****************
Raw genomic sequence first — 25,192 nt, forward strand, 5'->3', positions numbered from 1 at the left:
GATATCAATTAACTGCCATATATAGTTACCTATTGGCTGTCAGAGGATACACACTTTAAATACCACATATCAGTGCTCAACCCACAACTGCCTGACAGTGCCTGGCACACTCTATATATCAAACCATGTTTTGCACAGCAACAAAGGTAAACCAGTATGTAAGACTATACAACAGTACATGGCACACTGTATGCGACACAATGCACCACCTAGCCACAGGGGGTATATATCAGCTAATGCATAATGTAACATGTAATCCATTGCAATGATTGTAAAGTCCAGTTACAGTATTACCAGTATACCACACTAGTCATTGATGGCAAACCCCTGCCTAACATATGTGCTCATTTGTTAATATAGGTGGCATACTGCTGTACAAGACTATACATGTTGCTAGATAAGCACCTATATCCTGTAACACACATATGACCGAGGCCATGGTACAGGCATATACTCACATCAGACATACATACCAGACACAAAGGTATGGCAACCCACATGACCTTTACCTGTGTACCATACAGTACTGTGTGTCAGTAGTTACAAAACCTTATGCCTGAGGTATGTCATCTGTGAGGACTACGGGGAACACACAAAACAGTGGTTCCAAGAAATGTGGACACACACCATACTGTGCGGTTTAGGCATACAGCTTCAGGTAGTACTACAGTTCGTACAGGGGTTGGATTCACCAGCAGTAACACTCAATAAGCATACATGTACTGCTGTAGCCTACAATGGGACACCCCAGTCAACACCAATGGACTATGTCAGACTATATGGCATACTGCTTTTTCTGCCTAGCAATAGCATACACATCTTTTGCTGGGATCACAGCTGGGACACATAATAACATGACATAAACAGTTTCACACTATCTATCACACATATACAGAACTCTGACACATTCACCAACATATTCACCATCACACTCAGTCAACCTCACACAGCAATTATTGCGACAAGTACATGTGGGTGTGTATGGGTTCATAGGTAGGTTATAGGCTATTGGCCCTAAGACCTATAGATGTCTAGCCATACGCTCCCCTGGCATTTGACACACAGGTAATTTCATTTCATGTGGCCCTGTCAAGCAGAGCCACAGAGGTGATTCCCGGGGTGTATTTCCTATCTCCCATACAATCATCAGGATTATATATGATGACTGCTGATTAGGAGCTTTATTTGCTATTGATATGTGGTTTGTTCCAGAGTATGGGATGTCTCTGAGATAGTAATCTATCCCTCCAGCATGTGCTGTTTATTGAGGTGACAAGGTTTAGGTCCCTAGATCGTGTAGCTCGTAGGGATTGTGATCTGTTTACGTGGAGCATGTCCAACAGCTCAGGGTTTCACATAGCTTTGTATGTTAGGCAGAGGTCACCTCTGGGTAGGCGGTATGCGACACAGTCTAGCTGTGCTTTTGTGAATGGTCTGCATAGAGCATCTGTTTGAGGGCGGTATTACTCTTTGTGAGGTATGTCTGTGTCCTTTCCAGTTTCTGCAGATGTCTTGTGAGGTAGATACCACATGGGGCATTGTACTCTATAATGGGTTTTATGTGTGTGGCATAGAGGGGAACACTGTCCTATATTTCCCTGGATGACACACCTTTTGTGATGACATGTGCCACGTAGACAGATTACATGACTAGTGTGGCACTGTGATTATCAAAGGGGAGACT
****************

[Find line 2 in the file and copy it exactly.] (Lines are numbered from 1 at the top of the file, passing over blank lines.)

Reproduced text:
GATATCAATTAACTGCCATATATAGTTACCTATTGGCTGTCAGAGGATACACACTTTAAATACCACATATCAGTGCTCAACCCACAACTGCCTGACAGTGCCTGGCACACTCTATATATCAAACCATGTTTTGCACAGCAACAAAGGTAAACCAGTATGTAAGACTATACAACAGTACATGGCACACTGTATGCGACACAATGCACCACCTAGCCACAGGGGGTATATATCAGCTAATGCATAATGTAACATGTAATCCATTGCAATGATTGTAAAGTCCAGTTACAGTATTACCAGTATACCACACTAGTCATTGATGGCAAACCCCTGCCTAACATATGTGCTCATTTGTTAATATAGGTGGCATACTGCTGTACAAGACTATACATGTTGCTAGATAAGCACCTATATCCTGTAACACACATATGACCGAGGCCATGGTACAGGCATATACTCACATCAGACATACATACCAGACACAAAGGTATGGCAACCCACATGACCTTTACCTGTGTACCATACAGTACTGTGTGTCAGTAGTTACAAAACCTTATGCCTGAGGTATGTCATCTGTGAGGACTACGGGGAACACACAAAACAGTGGTTCCAAGAAATGTGGACACACACCATACTGTGCGGTTTAGGCATACAGCTTCAGGTAGTACTACAGTTCGTACAGGGGTTGGATTCACCAGCAGTAACACTCAATAAGCATACATGTACTGCTGTAGCCTACAATGGGACACCCCAGTCAACACCAATGGACTATGTCAGACTATATGGCATACTGCTTTTTCTGCCTAGCAATAGCATACACATCTTTTGCTGGGATCACAGCTGGGACACATAATAACATGACATAAACAGTTTCACACTATCTATCACACATATACAGAACTCTGACACATTCACCAACATATTCACCATCACACTCAGTCAACCTCACACAGCAATTATTGCGACAAGTACATGTGGGTGTGTATGGGTTCATAGGTAGGTTATAGGCTATTGGCCCTAAGACCTATAGATGTCTAGCCATACGCTCCCCTGGCATTTGACACACAGGTAATTTCATTTCATGTGGCCCTGTCAAGCAGAGCCACAGAGGTGATTCCCGGGGTGTATTTCCTATCTCCCATACAATCATCAGGATTATATATGATGACTGCTGATTAGGAGCTTTATTTGCTATTGATATGTGGTTTGTTCCAGAGTATGGGATGTCTCTGAGATAGTAATCTATCCCTCCAGCATGTGCTGTTTATTGAGGTGACAAGGTTTAGGTCCCTAGATCGTGTAGCTCGTAGGGATTGTGATCTGTTTACGTGGAGCATGTCCAACAGCTCAGGGTTTCACATAGCTTTGTATGTTAGGCAGAGGTCACCTCTGGGTAGGCGGTATGCGACACAGTCTAGCTGTGCTTTTGTGAATGGTCTGCATAGAGCATCTGTTTGAGGGCGGTATTACTCTTTGTGAGGTATGTCTGTGTCCTTTCCAGTTTCTGCAGATGTCTTGTGAGGTAGATACCACATGGGGCATTGTACTCTATAATGGGTTTTATGTGTGTGGCATAGAGGGGAACACTGTCCTATATTTCCCTGGATGACACACCTTTTGTGATGACATGTGCCACGTAGACAGATTACATGACTAGTGTGGCACTGTGATTATCAAAGGGGAGACT